Sen. Kamala Harris of California, who stood at 12 percent in the July survey, saw her support drop in half and now comes in at 6 percent in the new poll. But the Quinnipiac poll found less than half the amount of confidence in Warren defeating Trump, at only 21 percent.
Environmental and progressive advocate and former hedge fund manager Tom Steyer has the backing of 4 percent of likely South Carolina Democratic primary voters, with South Bend, Ind., Mayor Pete Buttigieg at 3 percent, and Sens. Amy Klobuchar and former Texas Rep. Beto O'Rourke raked in 3 percent of respondents.
Warren, the progressive senator from MA, stands at 16 percent in the survey, a jump of 7 points from July.
He holds a massive edge over the field on foreign policy (56% say he would handle it best, well ahead of Sanders at 13% and Warren at 11%), and tops the next closest candidate by almost 20 points on the economy (38% Biden, 19% Sanders, 16% Warren).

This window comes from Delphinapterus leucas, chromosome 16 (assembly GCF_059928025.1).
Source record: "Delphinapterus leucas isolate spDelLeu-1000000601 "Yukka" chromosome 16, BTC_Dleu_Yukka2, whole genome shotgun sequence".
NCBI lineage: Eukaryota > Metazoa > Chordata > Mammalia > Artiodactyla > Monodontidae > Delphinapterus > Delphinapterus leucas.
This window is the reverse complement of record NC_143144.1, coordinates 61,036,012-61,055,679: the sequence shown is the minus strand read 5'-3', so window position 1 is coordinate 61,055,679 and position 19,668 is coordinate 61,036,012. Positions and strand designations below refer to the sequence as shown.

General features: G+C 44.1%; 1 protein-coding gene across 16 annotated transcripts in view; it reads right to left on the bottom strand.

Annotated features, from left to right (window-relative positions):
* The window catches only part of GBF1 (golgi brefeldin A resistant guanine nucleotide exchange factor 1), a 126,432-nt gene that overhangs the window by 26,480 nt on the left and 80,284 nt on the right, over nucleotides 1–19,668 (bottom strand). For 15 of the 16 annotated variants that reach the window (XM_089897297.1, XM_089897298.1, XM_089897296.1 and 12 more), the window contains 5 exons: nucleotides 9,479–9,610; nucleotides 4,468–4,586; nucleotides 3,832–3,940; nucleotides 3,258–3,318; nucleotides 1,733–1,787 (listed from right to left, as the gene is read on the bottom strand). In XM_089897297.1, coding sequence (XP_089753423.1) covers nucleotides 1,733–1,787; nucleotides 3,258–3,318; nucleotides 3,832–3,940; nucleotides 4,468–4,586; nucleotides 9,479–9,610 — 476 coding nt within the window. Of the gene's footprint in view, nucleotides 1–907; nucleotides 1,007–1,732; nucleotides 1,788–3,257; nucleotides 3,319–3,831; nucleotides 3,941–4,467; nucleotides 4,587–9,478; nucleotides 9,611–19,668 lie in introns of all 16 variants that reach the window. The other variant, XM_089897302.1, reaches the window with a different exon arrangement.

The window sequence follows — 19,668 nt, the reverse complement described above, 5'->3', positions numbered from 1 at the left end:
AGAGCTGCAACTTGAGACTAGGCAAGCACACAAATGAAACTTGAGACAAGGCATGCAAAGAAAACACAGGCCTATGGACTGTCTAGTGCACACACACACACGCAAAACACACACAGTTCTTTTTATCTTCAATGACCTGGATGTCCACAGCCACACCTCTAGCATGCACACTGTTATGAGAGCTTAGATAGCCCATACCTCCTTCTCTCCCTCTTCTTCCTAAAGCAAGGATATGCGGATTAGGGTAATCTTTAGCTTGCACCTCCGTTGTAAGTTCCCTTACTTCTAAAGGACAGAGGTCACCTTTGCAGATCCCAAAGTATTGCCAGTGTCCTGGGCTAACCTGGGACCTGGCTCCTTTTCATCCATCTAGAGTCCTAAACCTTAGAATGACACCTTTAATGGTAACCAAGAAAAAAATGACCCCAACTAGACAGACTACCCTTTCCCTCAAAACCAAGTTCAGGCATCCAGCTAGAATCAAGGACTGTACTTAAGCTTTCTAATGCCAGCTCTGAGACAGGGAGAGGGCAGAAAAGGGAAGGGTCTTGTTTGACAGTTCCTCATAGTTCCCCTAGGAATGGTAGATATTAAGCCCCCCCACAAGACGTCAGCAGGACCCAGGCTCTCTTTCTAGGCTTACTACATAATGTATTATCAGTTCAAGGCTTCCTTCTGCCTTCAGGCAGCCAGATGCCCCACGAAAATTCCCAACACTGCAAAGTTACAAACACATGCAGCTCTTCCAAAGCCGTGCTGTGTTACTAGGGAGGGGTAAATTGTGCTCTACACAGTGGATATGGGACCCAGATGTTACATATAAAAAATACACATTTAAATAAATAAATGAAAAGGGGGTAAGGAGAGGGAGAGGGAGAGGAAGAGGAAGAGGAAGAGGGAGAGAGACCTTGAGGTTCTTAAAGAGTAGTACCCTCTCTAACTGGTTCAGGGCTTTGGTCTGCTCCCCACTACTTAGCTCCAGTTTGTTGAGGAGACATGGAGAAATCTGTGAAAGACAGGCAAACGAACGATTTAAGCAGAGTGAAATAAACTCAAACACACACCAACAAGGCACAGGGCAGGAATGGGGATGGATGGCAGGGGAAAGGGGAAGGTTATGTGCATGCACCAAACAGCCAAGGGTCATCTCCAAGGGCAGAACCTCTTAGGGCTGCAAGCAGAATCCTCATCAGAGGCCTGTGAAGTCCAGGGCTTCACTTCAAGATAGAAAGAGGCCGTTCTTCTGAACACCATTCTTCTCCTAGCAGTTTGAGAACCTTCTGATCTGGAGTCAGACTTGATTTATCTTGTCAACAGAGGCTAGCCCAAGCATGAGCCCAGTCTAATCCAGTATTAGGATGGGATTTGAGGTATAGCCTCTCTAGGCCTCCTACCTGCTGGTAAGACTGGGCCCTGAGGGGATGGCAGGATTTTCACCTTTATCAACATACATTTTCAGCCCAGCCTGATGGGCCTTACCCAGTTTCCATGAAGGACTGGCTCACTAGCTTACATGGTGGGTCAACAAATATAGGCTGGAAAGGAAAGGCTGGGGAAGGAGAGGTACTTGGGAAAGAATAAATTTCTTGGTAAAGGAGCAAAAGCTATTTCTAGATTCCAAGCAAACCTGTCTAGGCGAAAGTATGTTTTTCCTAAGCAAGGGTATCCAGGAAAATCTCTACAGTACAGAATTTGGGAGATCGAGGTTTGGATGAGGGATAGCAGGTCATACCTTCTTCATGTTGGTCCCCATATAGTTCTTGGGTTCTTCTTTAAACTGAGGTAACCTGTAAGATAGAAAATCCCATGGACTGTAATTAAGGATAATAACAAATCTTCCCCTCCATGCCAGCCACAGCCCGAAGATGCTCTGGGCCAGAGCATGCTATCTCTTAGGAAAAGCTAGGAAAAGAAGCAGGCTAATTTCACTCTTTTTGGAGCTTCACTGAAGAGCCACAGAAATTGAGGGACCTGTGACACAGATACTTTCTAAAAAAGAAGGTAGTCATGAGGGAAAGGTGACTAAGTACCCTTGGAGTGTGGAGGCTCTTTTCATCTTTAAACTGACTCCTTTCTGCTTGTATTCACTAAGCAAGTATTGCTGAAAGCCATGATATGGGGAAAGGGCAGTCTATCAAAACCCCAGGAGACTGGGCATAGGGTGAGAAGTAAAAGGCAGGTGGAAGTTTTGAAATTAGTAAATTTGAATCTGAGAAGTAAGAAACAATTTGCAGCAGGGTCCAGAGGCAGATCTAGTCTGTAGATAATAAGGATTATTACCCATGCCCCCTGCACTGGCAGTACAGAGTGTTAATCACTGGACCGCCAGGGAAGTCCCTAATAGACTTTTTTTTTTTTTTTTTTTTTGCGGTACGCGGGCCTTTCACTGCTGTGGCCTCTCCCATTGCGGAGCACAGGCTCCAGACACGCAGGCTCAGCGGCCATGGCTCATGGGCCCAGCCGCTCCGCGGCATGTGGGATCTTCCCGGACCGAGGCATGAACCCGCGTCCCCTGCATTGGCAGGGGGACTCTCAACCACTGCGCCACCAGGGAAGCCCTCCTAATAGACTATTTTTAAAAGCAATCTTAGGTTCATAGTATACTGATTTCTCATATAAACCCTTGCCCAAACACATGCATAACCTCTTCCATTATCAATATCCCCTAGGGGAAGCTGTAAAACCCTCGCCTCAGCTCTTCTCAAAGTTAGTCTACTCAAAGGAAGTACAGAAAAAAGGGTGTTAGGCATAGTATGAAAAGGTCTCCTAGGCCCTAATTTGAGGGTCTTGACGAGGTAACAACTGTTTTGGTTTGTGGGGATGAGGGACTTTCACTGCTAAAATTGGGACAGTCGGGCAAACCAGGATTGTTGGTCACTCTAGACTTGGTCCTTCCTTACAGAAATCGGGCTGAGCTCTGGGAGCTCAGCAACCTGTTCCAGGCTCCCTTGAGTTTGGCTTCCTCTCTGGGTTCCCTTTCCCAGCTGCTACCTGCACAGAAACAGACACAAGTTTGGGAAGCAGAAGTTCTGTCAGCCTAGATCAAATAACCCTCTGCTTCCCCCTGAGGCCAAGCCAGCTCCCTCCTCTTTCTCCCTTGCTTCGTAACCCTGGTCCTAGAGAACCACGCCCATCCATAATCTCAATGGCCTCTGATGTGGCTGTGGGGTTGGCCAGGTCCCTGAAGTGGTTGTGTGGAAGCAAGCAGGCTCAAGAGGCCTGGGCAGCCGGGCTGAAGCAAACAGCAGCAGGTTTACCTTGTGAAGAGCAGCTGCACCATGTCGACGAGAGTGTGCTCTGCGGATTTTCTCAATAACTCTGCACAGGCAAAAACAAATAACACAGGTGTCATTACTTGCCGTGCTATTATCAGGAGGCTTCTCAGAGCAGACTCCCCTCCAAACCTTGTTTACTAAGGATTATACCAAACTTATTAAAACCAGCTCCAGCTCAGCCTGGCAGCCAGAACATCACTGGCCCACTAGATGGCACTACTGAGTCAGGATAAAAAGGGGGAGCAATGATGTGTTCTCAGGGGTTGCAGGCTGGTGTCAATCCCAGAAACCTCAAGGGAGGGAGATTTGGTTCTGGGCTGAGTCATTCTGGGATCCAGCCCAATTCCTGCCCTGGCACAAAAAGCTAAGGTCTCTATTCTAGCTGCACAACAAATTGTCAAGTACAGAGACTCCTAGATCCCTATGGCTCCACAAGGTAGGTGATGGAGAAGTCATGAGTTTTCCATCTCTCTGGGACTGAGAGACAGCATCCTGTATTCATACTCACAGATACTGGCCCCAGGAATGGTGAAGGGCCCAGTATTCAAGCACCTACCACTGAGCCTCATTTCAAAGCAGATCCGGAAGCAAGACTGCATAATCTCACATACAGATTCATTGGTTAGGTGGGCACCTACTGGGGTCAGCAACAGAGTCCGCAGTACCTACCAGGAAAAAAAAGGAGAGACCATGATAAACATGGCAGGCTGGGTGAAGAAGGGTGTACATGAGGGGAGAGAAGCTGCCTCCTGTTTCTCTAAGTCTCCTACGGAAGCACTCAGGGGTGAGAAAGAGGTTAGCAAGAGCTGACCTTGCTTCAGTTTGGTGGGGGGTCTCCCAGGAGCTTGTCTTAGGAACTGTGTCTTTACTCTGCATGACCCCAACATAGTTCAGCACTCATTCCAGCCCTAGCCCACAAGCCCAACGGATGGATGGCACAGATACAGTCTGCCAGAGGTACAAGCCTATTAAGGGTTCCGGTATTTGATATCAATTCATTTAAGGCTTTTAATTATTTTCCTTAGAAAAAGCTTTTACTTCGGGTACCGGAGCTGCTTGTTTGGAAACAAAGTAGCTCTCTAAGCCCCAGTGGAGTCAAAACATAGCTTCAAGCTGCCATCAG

Biden toughen has grown with realistic and conservative Democrats, rising to 43 p.c from 29 p.c in September's ballot, and from racial and ethnic minorities, leaping to 42 p.c from 28 p.c in September.
A September Emerson poll had Biden at 25%, Warren at 23%, and Sanders at 22%.
Mr. Biden and Mr. Sanders were running even on who voters think would best handle climate change, at 26%, while Ms. Warren was at 18%. That's up 14 points since the last poll and a whopping 31 points higher than the progressive Warren, his closest competitor among those voters.
Following Biden are Sens.
Cory Booker is scheduled to speak at the National Press Club in Washington at 1 p.m. on Wednesday.
Since I'm a good guy, I'll tell you the answer: Biden is ahead because he is consolidating his support among non-white voters, a key voting bloc among whom he already had a very clear edge over his primary rivals. Potential Democratic voters were asked about the candidates they want to hear more about. The poll has a margin of error plus or minus 4.9 percentage points.